MADISON, Wis. (June 17, 2005) – Wisconsin Film Festival organizers today announced the dates for next year’s Festival. The 8th annual Wisconsin Film Festival, a public program of the University of Wisconsin-Madison Arts Institute, will take place in Madison Thursday, March 30 through Sunday, April 2, 2006. The Call for Entries for film submissions will be announced in late summer; filmmakers can check the website at www.wifilmfest.org for details.
The 2005 Wisconsin Film Festival (March 31-April 3) presented 151 films from 27 countries—from Argentina to Armenia, Bhutan, France, Mexico, Israel, South Korea, Turkey and Senegal—plus talks, panels, coffeehouse discussions, multimedia performances and installations. The lineup included more than 60 projects by filmmakers with Wisconsin ties. More than 80 filmmakers, speakers and industry professionals and 50 student and youth filmmakers participated. Ticket sales topped 24,000.
The Festival marked a number of “firsts” in 2005. The Festival expanded into new venues such as the Monona Terrace Community and Convention Center and the Overture Center for the Arts. “Isthmus,” Madison’s weekly newspaper, threw the Festival a highly successful Preview Party. Audience members eagerly voted for the first-ever Audience Awards for Narrative and Documentary Features, sponsored by Steep & Brew (winners were Susanne Bier’s “Brothers” and Taggart Siegel’s “The Real Dirt on Farmer John,” respectively). Favorite Wisconsin films from past festivals were offered on Madison’s Charter OnDemand and Milwaukee’s Time Warner OnDemand. Madison’s Central Business District provided free downtown trolley service to festival-goers.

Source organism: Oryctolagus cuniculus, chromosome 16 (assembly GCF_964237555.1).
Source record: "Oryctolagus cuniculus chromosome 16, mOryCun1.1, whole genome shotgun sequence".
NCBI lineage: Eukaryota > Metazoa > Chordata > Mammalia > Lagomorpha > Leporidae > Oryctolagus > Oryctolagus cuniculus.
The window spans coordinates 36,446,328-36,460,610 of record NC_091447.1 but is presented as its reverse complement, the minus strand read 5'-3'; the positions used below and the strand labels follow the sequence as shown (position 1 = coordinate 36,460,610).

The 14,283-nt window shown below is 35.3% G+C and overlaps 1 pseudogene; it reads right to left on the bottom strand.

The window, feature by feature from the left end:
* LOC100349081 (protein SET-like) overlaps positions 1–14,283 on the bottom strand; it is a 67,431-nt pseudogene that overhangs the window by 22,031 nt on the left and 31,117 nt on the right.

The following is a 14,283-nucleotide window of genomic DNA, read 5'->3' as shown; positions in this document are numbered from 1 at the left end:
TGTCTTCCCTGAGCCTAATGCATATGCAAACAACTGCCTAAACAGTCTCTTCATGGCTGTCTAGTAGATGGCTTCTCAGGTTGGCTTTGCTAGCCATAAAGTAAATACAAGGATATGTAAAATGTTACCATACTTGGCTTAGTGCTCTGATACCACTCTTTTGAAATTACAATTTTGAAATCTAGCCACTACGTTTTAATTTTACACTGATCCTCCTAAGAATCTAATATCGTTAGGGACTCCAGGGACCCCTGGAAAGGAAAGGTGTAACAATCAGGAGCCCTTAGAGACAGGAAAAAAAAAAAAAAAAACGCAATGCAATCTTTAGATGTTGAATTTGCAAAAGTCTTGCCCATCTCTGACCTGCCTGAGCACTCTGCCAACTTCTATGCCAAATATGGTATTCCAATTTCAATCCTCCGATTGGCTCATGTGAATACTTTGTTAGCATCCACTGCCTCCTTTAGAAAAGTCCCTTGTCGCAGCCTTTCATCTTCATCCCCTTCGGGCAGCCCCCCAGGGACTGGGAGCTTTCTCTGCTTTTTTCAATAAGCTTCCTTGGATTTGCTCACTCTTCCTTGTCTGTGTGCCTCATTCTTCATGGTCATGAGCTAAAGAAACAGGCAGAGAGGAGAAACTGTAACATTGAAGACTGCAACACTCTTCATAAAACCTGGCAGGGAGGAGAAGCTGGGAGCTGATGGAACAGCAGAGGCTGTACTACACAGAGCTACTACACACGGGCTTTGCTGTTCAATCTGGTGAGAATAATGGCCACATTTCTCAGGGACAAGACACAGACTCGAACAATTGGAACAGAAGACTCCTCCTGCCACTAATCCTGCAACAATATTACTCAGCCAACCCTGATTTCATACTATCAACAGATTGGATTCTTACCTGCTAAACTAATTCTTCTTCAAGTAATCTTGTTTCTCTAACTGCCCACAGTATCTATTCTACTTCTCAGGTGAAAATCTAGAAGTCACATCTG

“It was exciting to see so much audience enthusiasm this year,” said Festival Director Mary Carbine. “The Preview Party was packed, and we had high levels of participation in our first ever Audience Award balloting. Although we didn’t have online ordering this year, the silver lining was less ticket ‘hoarding’ and fewer ‘no-shows’ by advance ticket buyers. This meant more actual ticket holders in seats at the screenings. I’m glad we increased capacity with new venues to meet the steadily increasing demand!”
The 2005 Festival kicked off and closed with films from legendary filmmakers—Samuel Fuller’s magnum opus “The Big Red One” (Warner Brothers), fully reconstructed and presented by “Time” film critic and UW-Madison alumnus Richard Schickel, and “Moolaadé” (New Yorker Films) from African cinema’s “founding father,” Ousmane Sembene and winner, Un Certain Regard at Cannes. In between, Festival-goers sampled the best new independent, documentary, world and experimental cinema.